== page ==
Awesome! THREE supermassive black holes merging; making the impossible happen
Not one, not two, as many as three supermassive black holes, and that too from three different galaxies, are merging to form a triple active galactic nucleus, researchers have discovered. This is a region at the centre of a newly discovered galaxy that has extremely high luminosity. The notable fact here is that merging of 2 black holes is impossible, but adding a third into the equation makes it possible, according to researchers.
The reason behind this luminosity is that when the black hole sucks up the dust and gas from the surroundings, some of the mass is swallowed by the black hole. However, some of it is converted into energy and emitted as electromagnetic radiation and this makes the black hole seem to be very bright, when the exact opposite should be happening.
"Supermassive black holes are difficult to detect because they do not emit any light. But they can reveal their presence by interacting with their surroundings," the Department of Science and Technology said on Friday.
What the researchers saw
Researchers were actually studying a known interacting galaxy pair, NGC7733, and NGC7734, when they detected unusual emissions from the centre of NGC7734 and a large, bright clump along the northern arm of NGC7733. Their investigations showed that the clump is moving with a different velocity compared to the galaxy NGC7733 itself.
The scientists realised that this clump was not a part of NGC7733; rather, it was a small separate galaxy and they proceeded to name it NGC7733N.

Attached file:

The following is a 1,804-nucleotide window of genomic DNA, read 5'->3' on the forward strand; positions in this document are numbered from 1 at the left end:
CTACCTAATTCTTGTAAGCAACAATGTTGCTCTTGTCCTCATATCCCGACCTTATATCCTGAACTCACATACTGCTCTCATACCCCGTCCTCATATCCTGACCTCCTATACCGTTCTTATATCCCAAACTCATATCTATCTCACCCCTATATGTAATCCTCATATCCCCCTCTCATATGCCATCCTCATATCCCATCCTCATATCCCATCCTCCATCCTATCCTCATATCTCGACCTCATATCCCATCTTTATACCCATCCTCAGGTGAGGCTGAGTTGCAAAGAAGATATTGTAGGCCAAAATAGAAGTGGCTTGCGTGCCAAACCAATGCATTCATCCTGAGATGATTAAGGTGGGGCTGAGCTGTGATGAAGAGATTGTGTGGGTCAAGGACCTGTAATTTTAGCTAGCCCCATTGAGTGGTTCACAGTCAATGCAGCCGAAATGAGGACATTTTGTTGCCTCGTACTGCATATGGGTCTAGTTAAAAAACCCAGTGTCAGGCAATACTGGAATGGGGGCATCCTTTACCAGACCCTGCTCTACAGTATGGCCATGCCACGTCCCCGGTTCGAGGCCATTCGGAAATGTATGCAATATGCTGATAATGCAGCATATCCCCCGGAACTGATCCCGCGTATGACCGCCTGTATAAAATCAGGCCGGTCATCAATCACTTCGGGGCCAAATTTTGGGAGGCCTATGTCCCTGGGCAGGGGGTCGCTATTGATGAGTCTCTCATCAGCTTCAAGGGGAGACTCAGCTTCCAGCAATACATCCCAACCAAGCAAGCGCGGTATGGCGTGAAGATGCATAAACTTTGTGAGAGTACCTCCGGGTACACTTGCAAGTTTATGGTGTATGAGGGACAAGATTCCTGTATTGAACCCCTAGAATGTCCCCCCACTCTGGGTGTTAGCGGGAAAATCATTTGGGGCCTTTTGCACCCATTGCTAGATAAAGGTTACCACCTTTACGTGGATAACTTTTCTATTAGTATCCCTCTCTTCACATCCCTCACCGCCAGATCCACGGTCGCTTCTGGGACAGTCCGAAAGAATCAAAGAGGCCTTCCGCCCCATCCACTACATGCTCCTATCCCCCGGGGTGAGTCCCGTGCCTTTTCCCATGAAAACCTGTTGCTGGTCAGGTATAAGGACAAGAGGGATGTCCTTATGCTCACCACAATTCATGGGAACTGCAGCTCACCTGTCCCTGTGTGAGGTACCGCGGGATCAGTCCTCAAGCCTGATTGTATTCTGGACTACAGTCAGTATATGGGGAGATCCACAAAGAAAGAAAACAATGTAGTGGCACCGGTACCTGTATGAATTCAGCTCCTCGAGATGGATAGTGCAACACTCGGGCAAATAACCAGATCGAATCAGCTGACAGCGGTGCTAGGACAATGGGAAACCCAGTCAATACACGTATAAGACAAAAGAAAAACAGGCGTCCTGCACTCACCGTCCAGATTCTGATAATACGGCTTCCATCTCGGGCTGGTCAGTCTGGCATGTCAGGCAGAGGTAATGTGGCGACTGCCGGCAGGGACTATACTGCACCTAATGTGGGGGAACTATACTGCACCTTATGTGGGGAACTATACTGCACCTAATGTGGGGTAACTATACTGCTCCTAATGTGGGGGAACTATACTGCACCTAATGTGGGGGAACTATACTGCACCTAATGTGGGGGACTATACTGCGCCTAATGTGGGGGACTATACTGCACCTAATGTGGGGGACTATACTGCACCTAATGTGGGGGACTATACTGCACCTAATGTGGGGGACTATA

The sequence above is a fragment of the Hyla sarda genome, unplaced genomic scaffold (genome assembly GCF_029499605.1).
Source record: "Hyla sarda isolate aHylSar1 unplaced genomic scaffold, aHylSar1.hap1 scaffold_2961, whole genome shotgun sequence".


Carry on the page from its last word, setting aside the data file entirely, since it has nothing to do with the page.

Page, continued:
"They are called active galactic nuclei (AGN) and release huge amounts of ionised particles and energy into the galaxy and its environment. Both of these ultimately contribute to the growth of the medium around the galaxy and ultimately the evolution of the galaxy itself," the study showed.
During such galaxy interactions, these supermassive black holes can get near each other. The dual black holes start consuming gas from their surroundings and become dual AGN.
The IIA team explains that if two galaxies collide, their black holes will also come closer by transferring the kinetic energy to the surrounding gas.
The problem of the black holes merger
The distance between the black holes decreases with time until the separation is around a parsec (3.26 light-years). The two black holes are then unable to lose any further kinetic energy in order to get closer and merge. This is known as the final parsec problem.
The presence of a third black hole can solve this problem. The dual merging black holes can transfer their energy to the third black hole and merge with each other, the DST said.
The researchers concerned are from the Indian Institute of Astrophysics and includes Jyoti Yadav, Mousumi Das, and Sudhanshu Barway along with Francoise Combes of College de France, Chaire Galaxies et Cosmologie, Paris.